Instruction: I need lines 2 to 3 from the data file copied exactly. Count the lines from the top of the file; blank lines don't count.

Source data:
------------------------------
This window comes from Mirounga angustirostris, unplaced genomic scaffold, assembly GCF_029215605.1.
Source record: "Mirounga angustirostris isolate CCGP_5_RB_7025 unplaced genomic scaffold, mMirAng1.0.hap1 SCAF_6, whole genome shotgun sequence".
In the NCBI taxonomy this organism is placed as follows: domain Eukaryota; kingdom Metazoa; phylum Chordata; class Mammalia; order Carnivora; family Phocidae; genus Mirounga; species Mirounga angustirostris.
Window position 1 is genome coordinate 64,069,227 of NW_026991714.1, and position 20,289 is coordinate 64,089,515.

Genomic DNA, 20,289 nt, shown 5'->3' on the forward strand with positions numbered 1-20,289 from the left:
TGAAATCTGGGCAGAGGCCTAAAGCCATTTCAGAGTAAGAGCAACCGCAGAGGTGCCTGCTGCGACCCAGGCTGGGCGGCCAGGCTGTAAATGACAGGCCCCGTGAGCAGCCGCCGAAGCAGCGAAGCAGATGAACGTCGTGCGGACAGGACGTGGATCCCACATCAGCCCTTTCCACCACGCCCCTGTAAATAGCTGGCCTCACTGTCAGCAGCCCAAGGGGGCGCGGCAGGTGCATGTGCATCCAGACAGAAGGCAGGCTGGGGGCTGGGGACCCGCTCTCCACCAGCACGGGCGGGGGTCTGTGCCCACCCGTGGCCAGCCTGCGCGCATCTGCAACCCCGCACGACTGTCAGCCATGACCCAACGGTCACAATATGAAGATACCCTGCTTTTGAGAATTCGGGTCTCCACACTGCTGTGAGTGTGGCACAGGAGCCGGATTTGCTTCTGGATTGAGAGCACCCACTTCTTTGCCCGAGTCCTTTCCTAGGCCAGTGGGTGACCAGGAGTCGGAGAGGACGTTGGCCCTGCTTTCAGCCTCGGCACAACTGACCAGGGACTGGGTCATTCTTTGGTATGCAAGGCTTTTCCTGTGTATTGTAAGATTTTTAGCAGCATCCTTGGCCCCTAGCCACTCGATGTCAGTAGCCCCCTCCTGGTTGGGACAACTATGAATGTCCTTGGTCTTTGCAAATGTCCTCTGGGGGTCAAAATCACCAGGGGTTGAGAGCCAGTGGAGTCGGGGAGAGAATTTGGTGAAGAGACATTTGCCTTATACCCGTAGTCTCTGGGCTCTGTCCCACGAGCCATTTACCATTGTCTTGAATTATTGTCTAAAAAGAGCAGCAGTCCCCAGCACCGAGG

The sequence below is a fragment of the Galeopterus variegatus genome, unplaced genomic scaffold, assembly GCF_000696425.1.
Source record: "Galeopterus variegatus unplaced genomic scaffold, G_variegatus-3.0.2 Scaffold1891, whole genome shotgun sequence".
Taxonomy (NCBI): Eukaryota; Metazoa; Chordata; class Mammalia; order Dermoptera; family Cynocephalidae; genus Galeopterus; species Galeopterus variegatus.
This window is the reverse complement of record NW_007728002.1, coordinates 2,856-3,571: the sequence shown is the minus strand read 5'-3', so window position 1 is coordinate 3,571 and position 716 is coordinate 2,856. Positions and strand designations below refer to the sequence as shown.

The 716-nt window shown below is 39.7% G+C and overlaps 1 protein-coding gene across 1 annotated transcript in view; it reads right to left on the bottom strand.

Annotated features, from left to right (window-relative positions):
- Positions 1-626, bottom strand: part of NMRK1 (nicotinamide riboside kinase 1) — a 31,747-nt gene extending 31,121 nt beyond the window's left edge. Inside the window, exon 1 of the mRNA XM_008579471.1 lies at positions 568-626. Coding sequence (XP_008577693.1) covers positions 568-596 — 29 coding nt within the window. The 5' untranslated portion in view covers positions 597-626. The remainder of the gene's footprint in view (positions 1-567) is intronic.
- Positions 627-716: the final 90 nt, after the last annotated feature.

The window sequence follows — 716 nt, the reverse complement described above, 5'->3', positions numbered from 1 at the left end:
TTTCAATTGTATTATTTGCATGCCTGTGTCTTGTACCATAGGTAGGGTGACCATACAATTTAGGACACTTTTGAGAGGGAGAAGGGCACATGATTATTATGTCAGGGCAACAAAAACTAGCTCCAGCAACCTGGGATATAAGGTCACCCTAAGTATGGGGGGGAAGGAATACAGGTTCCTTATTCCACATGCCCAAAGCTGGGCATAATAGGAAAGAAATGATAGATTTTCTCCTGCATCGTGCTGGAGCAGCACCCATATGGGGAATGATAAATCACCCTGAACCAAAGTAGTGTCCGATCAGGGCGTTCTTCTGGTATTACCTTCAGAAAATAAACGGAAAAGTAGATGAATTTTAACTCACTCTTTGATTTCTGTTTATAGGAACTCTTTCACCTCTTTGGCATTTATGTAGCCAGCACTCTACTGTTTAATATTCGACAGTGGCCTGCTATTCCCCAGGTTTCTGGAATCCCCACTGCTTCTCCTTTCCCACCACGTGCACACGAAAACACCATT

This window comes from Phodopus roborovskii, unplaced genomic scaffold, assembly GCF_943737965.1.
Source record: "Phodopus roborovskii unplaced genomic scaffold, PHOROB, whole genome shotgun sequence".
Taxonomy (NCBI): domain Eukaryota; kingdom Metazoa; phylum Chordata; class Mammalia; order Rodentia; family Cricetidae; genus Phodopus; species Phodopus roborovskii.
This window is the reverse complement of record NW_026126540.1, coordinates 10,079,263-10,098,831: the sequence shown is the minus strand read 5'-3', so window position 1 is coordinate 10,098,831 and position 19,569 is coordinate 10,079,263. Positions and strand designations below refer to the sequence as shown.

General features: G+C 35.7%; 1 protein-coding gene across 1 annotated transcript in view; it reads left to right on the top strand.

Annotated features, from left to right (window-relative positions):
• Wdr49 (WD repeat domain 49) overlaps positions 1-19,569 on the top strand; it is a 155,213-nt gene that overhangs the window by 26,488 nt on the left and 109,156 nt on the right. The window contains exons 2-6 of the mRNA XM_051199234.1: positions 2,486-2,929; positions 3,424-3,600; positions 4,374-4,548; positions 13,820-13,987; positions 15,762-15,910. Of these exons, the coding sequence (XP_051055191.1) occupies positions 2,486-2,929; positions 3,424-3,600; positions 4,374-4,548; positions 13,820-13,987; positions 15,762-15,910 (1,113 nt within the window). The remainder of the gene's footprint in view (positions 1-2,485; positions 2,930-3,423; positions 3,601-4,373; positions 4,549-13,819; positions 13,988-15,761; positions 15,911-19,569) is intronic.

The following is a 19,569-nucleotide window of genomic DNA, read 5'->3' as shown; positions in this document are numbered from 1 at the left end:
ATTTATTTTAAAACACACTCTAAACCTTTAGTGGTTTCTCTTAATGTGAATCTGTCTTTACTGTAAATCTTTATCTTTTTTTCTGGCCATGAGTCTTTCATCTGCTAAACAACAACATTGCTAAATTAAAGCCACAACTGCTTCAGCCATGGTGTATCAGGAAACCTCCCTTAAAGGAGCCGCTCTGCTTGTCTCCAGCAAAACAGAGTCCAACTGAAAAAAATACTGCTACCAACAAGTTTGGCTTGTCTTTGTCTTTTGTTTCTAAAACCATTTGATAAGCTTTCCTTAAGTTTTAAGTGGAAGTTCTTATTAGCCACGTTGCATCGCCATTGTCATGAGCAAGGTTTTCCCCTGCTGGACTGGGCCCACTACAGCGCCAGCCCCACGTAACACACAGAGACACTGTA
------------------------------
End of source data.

Source record: "Mirounga angustirostris isolate CCGP_5_RB_7025 unplaced genomic scaffold, mMirAng1.0.hap1 SCAF_6, whole genome shotgun sequence".
In the NCBI taxonomy this organism is placed as follows: domain Eukaryota; kingdom Metazoa; phylum Chordata; class Mammalia; order Carnivora; family Phocidae; genus Mirounga; species Mirounga angustirostris.